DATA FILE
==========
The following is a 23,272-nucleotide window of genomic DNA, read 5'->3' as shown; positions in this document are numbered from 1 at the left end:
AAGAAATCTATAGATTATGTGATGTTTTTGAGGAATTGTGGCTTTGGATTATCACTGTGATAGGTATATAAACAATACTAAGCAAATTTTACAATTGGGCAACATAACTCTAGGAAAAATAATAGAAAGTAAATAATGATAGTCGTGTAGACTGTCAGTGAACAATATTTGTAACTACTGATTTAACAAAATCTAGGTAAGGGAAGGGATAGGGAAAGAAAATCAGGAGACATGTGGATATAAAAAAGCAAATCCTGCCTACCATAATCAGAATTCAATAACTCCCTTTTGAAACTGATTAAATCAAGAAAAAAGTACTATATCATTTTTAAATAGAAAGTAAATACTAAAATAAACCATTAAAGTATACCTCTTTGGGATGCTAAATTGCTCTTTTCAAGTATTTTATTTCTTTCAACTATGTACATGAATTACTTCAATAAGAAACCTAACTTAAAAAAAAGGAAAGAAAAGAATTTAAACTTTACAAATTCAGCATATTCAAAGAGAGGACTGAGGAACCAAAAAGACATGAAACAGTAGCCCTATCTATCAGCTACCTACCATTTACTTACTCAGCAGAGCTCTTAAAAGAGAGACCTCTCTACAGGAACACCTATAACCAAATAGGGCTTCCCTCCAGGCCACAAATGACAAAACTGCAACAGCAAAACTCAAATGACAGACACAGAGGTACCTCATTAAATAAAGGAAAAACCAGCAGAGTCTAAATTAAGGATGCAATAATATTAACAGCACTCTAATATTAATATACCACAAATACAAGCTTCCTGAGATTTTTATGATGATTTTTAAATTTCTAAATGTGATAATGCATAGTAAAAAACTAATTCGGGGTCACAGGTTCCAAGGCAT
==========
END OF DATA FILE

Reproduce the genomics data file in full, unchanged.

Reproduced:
The following is a 23,272-nucleotide window of genomic DNA, read 5'->3' as shown; positions in this document are numbered from 1 at the left end:
AAGAAATCTATAGATTATGTGATGTTTTTGAGGAATTGTGGCTTTGGATTATCACTGTGATAGGTATATAAACAATACTAAGCAAATTTTACAATTGGGCAACATAACTCTAGGAAAAATAATAGAAAGTAAATAATGATAGTCGTGTAGACTGTCAGTGAACAATATTTGTAACTACTGATTTAACAAAATCTAGGTAAGGGAAGGGATAGGGAAAGAAAATCAGGAGACATGTGGATATAAAAAAGCAAATCCTGCCTACCATAATCAGAATTCAATAACTCCCTTTTGAAACTGATTAAATCAAGAAAAAAGTACTATATCATTTTTAAATAGAAAGTAAATACTAAAATAAACCATTAAAGTATACCTCTTTGGGATGCTAAATTGCTCTTTTCAAGTATTTTATTTCTTTCAACTATGTACATGAATTACTTCAATAAGAAACCTAACTTAAAAAAAAGGAAAGAAAAGAATTTAAACTTTACAAATTCAGCATATTCAAAGAGAGGACTGAGGAACCAAAAAGACATGAAACAGTAGCCCTATCTATCAGCTACCTACCATTTACTTACTCAGCAGAGCTCTTAAAAGAGAGACCTCTCTACAGGAACACCTATAACCAAATAGGGCTTCCCTCCAGGCCACAAATGACAAAACTGCAACAGCAAAACTCAAATGACAGACACAGAGGTACCTCATTAAATAAAGGAAAAACCAGCAGAGTCTAAATTAAGGATGCAATAATATTAACAGCACTCTAATATTAATATACCACAAATACAAGCTTCCTGAGATTTTTATGATGATTTTTAAATTTCTAAATGTGATAATGCATAGTAAAAAACTAATTCGGGGTCACAGGTTCCAAGGCAT